# Personal Budget

Spending too much?

A Budget can help!

Spending less than you earn is Happiness.

You can plan your whole year this way, and have money left over to save for big things like a new car, house, holidays, etc.

Let's start!

## Where Does My Money Go?

Your first step is to work out where you spend your money now. If you don't know, then start keeping careful notes on every thing you spend money on for one month. Do the best you can to separate needs from wants.

List the things you need and what you spend on them per month.

### Example: Sam's needs for last month were:

• \$420 at the supermarket
• \$150 on electricity
• \$100 on transport
• \$160 on phone and internet
• \$115 on insurance (car, house)
• \$650 on rent

That is a total of \$1,595

Your Turn: List all your expenses for last month. If you are still at school, ask to do the family budget.

Type the numbers into a spreadsheet (like Open Office Calc or Microsoft Excel).

Now list your wants (not needs) and how much you'd like to spend on them per month.

### Example: Sam has these "wants":

• \$200 eating out
• \$100 hair
• \$60 movies
• \$60 clothes
• \$50 fun things

That is a total of \$470

And then find out what is left over from what you earned.

### Example: Sam earned \$2500 last month,

Now let's see what is left over:

\$2500 − \$1,595 − \$460 = \$435

Great! Sam has \$435 left over. It is important to have some left over here, as we will need it for other things later.

Your Turn: Complete your list of wants and needs, and compare it to your income, hopefully there is some left too.

How did you go? You might need to cut your amounts back a little. We will look at that soon.

## Budget for the Whole Year

Now let's make it a yearly budget.

First copy your single month to every month of the year:

then include budgets for Christmas, birthdays, expenses that come up yearly or quarterly ... in short any need or want that is not monthly:

Now do totals, put in your income and find what is left each month:

Also, your first budget may not be very realistic. Expenses are going to come along that you didn't think of. That is OK, it is part of your learning experience.

What if you don't have money left over? Well, you can:

• increase your income (if you can), or
• reduce expenses

## Reducing Expenses

Go over your budget and think carefully how you can reduce each item.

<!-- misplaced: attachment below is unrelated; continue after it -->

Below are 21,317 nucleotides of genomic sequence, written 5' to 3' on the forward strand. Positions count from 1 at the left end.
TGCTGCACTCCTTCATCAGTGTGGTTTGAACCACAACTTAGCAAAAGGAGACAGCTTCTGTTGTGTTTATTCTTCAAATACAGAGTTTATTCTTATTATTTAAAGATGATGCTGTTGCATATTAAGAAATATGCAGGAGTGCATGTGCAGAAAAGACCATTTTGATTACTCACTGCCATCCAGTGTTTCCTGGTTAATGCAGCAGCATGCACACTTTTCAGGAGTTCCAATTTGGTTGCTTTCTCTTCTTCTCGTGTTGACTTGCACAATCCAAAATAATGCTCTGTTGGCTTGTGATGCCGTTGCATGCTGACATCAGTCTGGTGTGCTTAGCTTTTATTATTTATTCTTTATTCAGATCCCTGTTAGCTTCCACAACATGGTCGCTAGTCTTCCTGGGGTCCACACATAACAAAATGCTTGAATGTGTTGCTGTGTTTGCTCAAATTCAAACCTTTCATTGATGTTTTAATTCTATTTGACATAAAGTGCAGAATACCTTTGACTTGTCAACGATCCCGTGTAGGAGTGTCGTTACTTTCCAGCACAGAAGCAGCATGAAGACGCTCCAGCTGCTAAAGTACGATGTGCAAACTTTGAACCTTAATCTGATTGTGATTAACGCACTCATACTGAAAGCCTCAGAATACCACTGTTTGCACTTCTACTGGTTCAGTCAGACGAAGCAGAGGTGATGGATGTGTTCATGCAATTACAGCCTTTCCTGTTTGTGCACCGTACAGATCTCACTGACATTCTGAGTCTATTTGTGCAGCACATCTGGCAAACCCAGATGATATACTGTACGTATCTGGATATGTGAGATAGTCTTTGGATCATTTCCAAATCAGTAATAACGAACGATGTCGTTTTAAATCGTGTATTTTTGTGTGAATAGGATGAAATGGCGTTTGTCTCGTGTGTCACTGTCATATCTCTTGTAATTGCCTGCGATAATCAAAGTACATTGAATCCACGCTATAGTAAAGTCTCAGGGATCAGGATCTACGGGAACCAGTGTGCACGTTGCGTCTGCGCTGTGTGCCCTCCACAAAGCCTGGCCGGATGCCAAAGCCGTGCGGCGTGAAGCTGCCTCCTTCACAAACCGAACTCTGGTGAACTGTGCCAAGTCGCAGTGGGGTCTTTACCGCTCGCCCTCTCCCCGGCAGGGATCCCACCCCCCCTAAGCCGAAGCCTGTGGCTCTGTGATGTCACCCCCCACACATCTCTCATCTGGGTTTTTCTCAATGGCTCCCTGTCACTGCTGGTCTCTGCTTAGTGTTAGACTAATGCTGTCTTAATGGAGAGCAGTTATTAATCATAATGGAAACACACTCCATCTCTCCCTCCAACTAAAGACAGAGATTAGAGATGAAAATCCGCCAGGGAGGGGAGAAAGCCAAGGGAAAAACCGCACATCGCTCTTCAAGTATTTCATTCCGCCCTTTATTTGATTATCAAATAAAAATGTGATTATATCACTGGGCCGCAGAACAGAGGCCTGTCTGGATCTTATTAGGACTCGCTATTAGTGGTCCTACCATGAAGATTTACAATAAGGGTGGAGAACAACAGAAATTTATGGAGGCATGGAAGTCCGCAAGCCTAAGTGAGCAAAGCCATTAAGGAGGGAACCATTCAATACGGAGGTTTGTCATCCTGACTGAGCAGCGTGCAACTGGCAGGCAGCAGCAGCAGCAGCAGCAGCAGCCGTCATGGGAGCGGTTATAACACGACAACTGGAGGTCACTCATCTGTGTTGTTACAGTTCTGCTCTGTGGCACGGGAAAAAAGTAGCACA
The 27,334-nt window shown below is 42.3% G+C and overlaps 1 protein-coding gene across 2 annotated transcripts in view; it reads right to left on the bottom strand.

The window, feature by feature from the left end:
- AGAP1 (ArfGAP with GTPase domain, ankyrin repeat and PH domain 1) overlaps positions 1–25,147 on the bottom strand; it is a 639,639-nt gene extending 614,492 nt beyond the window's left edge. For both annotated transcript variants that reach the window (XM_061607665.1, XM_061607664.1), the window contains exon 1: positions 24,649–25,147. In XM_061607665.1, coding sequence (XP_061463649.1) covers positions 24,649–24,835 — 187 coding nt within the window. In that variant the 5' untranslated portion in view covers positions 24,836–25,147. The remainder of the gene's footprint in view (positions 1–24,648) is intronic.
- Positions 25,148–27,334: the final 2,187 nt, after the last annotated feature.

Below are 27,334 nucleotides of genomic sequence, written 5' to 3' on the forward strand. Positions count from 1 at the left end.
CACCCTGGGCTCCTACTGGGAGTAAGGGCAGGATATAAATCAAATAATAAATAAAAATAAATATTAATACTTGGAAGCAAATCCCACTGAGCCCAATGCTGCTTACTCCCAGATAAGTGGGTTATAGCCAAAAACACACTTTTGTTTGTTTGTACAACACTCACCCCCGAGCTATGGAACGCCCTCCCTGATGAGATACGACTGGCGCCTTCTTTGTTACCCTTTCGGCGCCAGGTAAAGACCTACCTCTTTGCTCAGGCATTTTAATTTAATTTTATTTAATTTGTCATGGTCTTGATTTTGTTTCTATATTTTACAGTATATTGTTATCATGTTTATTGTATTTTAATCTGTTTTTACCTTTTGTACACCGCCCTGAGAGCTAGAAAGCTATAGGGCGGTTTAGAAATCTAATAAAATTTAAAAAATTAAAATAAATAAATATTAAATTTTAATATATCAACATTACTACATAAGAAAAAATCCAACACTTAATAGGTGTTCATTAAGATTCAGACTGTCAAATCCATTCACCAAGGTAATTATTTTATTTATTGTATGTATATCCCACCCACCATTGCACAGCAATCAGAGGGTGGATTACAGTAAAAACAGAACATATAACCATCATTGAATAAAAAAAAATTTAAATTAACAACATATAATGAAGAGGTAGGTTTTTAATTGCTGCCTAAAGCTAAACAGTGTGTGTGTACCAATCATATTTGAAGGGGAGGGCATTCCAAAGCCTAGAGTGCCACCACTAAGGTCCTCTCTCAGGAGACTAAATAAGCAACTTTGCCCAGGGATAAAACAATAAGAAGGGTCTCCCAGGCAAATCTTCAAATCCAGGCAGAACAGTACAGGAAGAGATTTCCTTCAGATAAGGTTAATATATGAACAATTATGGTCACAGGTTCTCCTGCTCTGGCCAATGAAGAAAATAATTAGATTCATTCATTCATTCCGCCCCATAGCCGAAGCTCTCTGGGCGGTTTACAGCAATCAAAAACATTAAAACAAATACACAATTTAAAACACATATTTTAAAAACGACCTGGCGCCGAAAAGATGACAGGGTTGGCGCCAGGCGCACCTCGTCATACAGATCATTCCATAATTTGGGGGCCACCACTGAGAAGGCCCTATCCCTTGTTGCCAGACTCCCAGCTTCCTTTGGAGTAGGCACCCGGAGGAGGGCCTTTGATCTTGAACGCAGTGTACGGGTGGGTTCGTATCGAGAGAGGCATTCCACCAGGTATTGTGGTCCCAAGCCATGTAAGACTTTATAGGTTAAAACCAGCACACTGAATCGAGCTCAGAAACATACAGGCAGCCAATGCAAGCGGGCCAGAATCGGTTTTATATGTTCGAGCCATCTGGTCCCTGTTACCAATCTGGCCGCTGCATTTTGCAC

• Drink water, it is cheaper and healthier than sugary drinks
• Buy healthy snacks to replace junk food
• Stop eating out so much, home cooked meals are healthier anyway
• Look for bargains at supermarkets
• Cook food in bulk and store it in the freezer
• Is it cheaper to use public transport or to drive?
• Walk rather than drive short distances, it is cheaper and healthier
• A more fuel-efficient car can help
• Review your smart phone and home phone plans. Do you really need all the services?
• Cut back monthly subscriptions, do you really all of them?
• Get quotes for replacing your insurance policies
• If you have high credit card interest, shop around for better rates
• Relocate closer to work to save transport costs
• Do you own your own house? Install solar to save on electricity
• If your house is far from work, rent it out (to someone reliable!) and use that money to rent a place near work
• Look around for cheaper housing

## Car

Owning and running a car is a big expense that you can look at closely.

A rough rule of thumb is to take the cost of fuel and double it. A trip that will cost you \$50 in fuel actually costs about \$100 due to wearing out your tyres, engine, transmission, etc and reducing the value of the car generally.

Also keeping an old car running can save money if it does not cost too much in fuel and repairs. A thousand or two in repairs every year can be cheaper than buying a new car.

## Keep Your Money Under Control

Keeping track of your expenses is very important!

When you spend money, put it in the "Actual" column for that month. Try to discipline yourself not to go over your budget.

But also be gentle with yourself.

Think of your budget as a strict but kind friend.

Wrong way: I just got paid \$2500. After all expenses I should have \$500 left, so I can spend \$500 on a new game console!

Right way: I have spent \$40 of my \$100 "fun" budget, so I can spend \$60 on games.

Wrong: those \$200 shoes are on sale for \$120. If I buy them I am saving \$80

Right: the shoes cost \$120, I am spending \$120

Also remember that the excitement of buying often leads to a let down feeling later. Stay within your budget to always feel good about yourself.

## Envelopes

This helps some people:

Take out cash from the bank and put it in individual budget envelopes.
You can only spend from the envelopes.

## Putting your Money To Good Use

Now you get to decide what to do with your left-over money.

## Pay Off High Interest Debt

If you have any high-interest debt (such as credit cards), pay those off first!

## Emergency Fund

Next, put money aside for emergencies. Things break down and need replacing or repair (plumbers are expensive). Your pet might need a vet. A friend might need help.

At least \$2,000. More if you can (some people suggest 3 months salary worth).

It must be easy to get at (cash or bank account).

Having emergency money also gives you a good sense of confidence in life.